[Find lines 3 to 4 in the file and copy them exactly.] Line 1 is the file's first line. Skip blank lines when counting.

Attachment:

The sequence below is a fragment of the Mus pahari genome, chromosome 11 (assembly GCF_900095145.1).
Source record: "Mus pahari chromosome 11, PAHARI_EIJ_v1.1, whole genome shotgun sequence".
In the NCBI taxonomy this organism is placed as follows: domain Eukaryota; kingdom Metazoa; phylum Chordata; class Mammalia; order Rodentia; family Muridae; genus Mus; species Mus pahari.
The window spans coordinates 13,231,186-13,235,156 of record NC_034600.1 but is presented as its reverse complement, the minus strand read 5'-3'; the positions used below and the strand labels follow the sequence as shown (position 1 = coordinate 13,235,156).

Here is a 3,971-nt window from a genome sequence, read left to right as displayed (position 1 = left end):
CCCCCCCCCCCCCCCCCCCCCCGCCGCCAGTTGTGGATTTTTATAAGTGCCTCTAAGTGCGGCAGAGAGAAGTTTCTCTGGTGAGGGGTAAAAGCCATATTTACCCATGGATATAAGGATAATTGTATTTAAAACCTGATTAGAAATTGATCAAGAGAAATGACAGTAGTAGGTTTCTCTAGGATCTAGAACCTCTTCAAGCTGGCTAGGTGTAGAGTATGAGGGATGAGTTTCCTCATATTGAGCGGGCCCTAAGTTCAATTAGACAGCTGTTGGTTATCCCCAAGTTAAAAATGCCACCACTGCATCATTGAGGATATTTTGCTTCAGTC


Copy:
In the NCBI taxonomy this organism is placed as follows: domain Eukaryota; kingdom Metazoa; phylum Chordata; class Mammalia; order Rodentia; family Muridae; genus Mus; species Mus pahari.
The window spans coordinates 13,231,186-13,235,156 of record NC_034600.1 but is presented as its reverse complement, the minus strand read 5'-3'; the positions used below and the strand labels follow the sequence as shown (position 1 = coordinate 13,235,156).